2. Suzanne

    I regret I could not attend that meeting last night BUT I am still not buying it. Their attendance estimates far exceed anything that could or should be expected even if nearby towns were to shop there. I cannot believe that passersby on I-95 would make up the difference. New York City dwellers do not need to come to Norwalk to access a Mall. There are plenty of choices right in Manhattan. It is highly doubtful Norwalk would be an NYC destination – for what? Another chain store?
    *
    I am assuming that the one million number attaches itself in some way to profitability. What if they build it and no one comes?
    *
    Barring that as an argument, what is represented in this letter is just not the vision nor scale of what Norwalk needs. A mall is a mall is a mall – great for anywhere USA and great if businesses included here (again, GGP’s list of favorites is on their WEB site but includes notables like Victoria’s Secret, The Gap, Panera, Bertucci’s, etc., all chain stores that can be accessed at nearby venues) are what Norwalk sees in thirty years as profitable enterprises. Many, many malls in the country have not.
    *
    The Redevelopment Agency, based upon minutes from the meeting last November 3, 2013 and provided by a previous contributor, has made a big mistake. This land DOES need to go on the market again if this Mall is the ONLY choice GGP is providing Norwalk.
    *
    Does Norwalk really need more opportunities to shop? More big boxes dressed up like a “Grande Dame” with too much jewelry? What makes shopping an event is a fifties style vision of what makes up a community. There are many other past times to engage. And a lot of those malls don’t exist anymore for a reason.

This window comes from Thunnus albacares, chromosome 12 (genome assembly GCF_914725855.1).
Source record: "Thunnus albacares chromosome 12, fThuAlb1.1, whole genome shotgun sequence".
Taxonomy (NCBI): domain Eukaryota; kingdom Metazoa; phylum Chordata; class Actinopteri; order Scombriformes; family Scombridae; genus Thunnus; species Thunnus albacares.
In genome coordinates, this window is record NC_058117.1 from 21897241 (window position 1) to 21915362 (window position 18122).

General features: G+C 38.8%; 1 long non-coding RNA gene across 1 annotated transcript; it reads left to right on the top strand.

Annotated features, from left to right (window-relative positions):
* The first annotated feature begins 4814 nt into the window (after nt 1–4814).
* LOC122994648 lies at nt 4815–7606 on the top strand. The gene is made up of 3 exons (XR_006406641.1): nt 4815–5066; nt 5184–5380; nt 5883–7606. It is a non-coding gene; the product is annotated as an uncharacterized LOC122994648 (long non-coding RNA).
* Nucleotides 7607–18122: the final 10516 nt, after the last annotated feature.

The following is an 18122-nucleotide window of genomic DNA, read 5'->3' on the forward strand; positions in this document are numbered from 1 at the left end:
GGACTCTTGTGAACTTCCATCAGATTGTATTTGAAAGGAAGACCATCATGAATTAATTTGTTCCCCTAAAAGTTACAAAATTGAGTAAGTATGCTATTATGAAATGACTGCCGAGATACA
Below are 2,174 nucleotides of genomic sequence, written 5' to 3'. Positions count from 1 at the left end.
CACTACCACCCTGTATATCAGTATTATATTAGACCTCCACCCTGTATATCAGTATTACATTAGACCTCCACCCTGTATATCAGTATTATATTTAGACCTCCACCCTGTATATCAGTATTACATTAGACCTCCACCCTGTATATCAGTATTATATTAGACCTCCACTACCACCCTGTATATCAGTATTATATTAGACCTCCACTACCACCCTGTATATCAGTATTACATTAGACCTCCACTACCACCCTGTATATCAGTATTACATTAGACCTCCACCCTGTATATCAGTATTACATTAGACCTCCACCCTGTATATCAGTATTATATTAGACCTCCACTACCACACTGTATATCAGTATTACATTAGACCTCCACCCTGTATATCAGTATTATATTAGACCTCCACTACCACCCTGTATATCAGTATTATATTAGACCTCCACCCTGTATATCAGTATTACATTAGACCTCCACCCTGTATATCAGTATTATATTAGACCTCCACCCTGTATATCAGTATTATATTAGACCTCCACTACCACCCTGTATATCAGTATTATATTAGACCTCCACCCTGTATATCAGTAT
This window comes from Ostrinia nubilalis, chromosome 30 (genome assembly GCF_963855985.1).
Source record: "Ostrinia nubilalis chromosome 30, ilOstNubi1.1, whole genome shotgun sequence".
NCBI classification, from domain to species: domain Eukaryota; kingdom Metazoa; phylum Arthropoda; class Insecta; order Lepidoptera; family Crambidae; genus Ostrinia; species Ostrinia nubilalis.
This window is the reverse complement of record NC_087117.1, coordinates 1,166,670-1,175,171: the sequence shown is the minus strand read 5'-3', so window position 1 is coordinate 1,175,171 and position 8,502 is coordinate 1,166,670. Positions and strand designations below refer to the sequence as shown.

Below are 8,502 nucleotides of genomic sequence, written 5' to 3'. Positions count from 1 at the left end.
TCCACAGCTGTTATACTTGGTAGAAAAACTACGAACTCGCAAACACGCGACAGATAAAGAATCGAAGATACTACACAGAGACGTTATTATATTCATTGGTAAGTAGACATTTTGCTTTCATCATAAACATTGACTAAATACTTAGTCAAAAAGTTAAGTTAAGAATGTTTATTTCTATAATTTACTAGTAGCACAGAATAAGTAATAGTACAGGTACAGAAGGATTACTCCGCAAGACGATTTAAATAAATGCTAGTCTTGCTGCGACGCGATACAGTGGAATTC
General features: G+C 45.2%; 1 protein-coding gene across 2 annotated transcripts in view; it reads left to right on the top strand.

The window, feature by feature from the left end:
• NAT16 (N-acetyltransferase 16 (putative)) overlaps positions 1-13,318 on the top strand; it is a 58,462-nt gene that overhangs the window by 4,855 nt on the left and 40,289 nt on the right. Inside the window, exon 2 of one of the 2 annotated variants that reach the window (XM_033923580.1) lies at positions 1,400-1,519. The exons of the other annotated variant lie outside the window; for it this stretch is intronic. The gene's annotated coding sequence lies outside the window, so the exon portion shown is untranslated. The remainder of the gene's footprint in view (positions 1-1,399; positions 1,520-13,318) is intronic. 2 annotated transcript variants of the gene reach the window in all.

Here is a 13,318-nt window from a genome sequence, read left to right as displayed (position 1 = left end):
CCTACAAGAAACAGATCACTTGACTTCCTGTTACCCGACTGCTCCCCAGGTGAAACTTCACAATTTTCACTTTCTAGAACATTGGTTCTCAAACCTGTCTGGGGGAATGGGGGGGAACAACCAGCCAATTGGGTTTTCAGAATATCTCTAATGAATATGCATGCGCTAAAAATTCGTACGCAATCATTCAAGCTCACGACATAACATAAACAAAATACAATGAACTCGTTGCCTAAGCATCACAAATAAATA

*
    Predictably there will be the whining and moaning about the empty spot on Norwalk’s downtown horizon. It’s been empty for a long time. I think building a Mall there is shortchanging the most “valuable piece of real estate” in Southwest Fairfield County.
    *
    Wouldn’t it be great if people thought “out side of the box”, removed those “jewels” and contributed something maybe more complicated but much better in keeping with Norwalk’s needs?
    *
    What’s so wrong with mixed use anyway?

  3. EveT

    When they say it won’t be an enclosed (“fortress”) mall, do they mean you have to go outside every time you step from one store to another? That works in California where it rarely rains. It’s great to fantasize about “outdoor living,” but the reality around here is we have some nice weather and a lot of inclement weather, including months when snow and ice is a hazard on every sidewalk.

  4. Julie

    “According to CBS, no new indoor mall has been built in America since 2006 and at least one expert predicts that half of all existing malls will close within the next 10 years.” Sometimes a picture really is worth a thousand words. Thus; Seph Lawless “Black Friday” The collapse of America’s Malls.
    http://www.slate.com/blogs/behold/2014/06/22/seph_lawless_photographs_abandoned_malls_in_his_book_black_friday.html

  5. M. Murray’s

    Seems like Stamford, trumbull, and danbury malls all are at or near capacity and have been very successful

  6. Bill

    If all the bozos against this mall get their way, please only raise their property taxes to make up for the $5,000,000 in extra tax money we would have received from this property.

  7. sofaman

    @ Bill: fair enough, but a better question might be, for all the tremendous growth Norwalk has seen in the last 30 years, in terms of retail space, how much has this allowed the average tax burden of a Norwalk citizen to go down? I’d be very interested in seeing that chart.

    These properties don’t just arrive without a cost to the city.

  8. Bill

    @sofaman, what growth are you talking about? We have had this hole in the ground for 15 years, that is not growth my friend.

  9. Don’t Panic

    More pictures of mall failures:
    http://www.theguardian.com/cities/2014/jun/19/-sp-death-of-the-american-shopping-mall
    .
    @Bill, just where is the $5mm tax revenue figure coming from when the mall is getting a few tax free years?